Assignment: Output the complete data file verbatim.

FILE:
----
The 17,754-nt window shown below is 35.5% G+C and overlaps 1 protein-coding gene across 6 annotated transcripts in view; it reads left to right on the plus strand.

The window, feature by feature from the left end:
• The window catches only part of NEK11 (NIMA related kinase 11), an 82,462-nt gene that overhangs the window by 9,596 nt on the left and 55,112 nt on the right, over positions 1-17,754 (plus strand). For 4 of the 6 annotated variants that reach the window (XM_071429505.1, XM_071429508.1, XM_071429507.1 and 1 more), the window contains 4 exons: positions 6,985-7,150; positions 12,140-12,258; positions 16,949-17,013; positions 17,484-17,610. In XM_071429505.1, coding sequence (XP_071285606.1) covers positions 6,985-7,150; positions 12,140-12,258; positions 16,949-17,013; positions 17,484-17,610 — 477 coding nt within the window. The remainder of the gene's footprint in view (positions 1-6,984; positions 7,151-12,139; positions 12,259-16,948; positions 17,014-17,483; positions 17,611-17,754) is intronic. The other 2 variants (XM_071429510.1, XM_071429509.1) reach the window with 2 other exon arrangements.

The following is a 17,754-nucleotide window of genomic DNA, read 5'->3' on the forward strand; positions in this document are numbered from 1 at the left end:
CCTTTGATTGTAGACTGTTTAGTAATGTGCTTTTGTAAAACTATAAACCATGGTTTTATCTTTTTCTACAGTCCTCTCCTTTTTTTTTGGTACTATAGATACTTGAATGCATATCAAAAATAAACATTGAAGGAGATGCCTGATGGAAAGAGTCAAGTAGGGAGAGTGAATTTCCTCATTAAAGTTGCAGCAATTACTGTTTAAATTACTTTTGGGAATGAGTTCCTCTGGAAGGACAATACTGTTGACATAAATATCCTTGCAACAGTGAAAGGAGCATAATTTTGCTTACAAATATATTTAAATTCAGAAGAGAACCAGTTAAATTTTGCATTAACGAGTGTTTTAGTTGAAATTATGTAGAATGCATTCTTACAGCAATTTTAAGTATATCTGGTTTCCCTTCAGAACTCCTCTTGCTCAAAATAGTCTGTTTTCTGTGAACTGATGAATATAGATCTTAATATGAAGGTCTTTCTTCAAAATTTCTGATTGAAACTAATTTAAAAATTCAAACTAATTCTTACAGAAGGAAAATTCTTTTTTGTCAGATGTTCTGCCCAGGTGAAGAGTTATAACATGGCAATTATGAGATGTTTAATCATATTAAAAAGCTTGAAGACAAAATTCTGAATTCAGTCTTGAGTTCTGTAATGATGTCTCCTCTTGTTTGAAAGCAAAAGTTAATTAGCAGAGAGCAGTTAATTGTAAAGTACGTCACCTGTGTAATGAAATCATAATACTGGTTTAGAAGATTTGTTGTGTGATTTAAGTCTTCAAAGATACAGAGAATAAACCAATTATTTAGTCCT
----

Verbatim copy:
The 17,754-nt window shown below is 35.5% G+C and overlaps 1 protein-coding gene across 6 annotated transcripts in view; it reads left to right on the plus strand.

The window, feature by feature from the left end:
• The window catches only part of NEK11 (NIMA related kinase 11), an 82,462-nt gene that overhangs the window by 9,596 nt on the left and 55,112 nt on the right, over positions 1-17,754 (plus strand). For 4 of the 6 annotated variants that reach the window (XM_071429505.1, XM_071429508.1, XM_071429507.1 and 1 more), the window contains 4 exons: positions 6,985-7,150; positions 12,140-12,258; positions 16,949-17,013; positions 17,484-17,610. In XM_071429505.1, coding sequence (XP_071285606.1) covers positions 6,985-7,150; positions 12,140-12,258; positions 16,949-17,013; positions 17,484-17,610 — 477 coding nt within the window. The remainder of the gene's footprint in view (positions 1-6,984; positions 7,151-12,139; positions 12,259-16,948; positions 17,014-17,483; positions 17,611-17,754) is intronic. The other 2 variants (XM_071429510.1, XM_071429509.1) reach the window with 2 other exon arrangements.

The following is a 17,754-nucleotide window of genomic DNA, read 5'->3' on the forward strand; positions in this document are numbered from 1 at the left end:
CCTTTGATTGTAGACTGTTTAGTAATGTGCTTTTGTAAAACTATAAACCATGGTTTTATCTTTTTCTACAGTCCTCTCCTTTTTTTTTGGTACTATAGATACTTGAATGCATATCAAAAATAAACATTGAAGGAGATGCCTGATGGAAAGAGTCAAGTAGGGAGAGTGAATTTCCTCATTAAAGTTGCAGCAATTACTGTTTAAATTACTTTTGGGAATGAGTTCCTCTGGAAGGACAATACTGTTGACATAAATATCCTTGCAACAGTGAAAGGAGCATAATTTTGCTTACAAATATATTTAAATTCAGAAGAGAACCAGTTAAATTTTGCATTAACGAGTGTTTTAGTTGAAATTATGTAGAATGCATTCTTACAGCAATTTTAAGTATATCTGGTTTCCCTTCAGAACTCCTCTTGCTCAAAATAGTCTGTTTTCTGTGAACTGATGAATATAGATCTTAATATGAAGGTCTTTCTTCAAAATTTCTGATTGAAACTAATTTAAAAATTCAAACTAATTCTTACAGAAGGAAAATTCTTTTTTGTCAGATGTTCTGCCCAGGTGAAGAGTTATAACATGGCAATTATGAGATGTTTAATCATATTAAAAAGCTTGAAGACAAAATTCTGAATTCAGTCTTGAGTTCTGTAATGATGTCTCCTCTTGTTTGAAAGCAAAAGTTAATTAGCAGAGAGCAGTTAATTGTAAAGTACGTCACCTGTGTAATGAAATCATAATACTGGTTTAGAAGATTTGTTGTGTGATTTAAGTCTTCAAAGATACAGAGAATAAACCAATTATTTAGTCCT